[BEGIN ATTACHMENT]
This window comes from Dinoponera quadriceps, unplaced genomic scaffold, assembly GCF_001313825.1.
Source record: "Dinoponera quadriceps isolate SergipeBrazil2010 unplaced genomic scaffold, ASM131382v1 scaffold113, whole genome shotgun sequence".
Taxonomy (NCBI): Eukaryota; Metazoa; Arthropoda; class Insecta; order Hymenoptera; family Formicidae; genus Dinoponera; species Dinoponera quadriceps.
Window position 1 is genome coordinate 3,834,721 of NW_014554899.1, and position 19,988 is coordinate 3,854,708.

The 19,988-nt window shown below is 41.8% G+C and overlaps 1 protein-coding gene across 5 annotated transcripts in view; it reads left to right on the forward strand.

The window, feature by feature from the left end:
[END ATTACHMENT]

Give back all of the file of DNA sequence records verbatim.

This window comes from Dinoponera quadriceps, unplaced genomic scaffold, assembly GCF_001313825.1.
Source record: "Dinoponera quadriceps isolate SergipeBrazil2010 unplaced genomic scaffold, ASM131382v1 scaffold113, whole genome shotgun sequence".
Taxonomy (NCBI): Eukaryota; Metazoa; Arthropoda; class Insecta; order Hymenoptera; family Formicidae; genus Dinoponera; species Dinoponera quadriceps.
Window position 1 is genome coordinate 3,834,721 of NW_014554899.1, and position 19,988 is coordinate 3,854,708.

The 19,988-nt window shown below is 41.8% G+C and overlaps 1 protein-coding gene across 5 annotated transcripts in view; it reads left to right on the forward strand.

The window, feature by feature from the left end: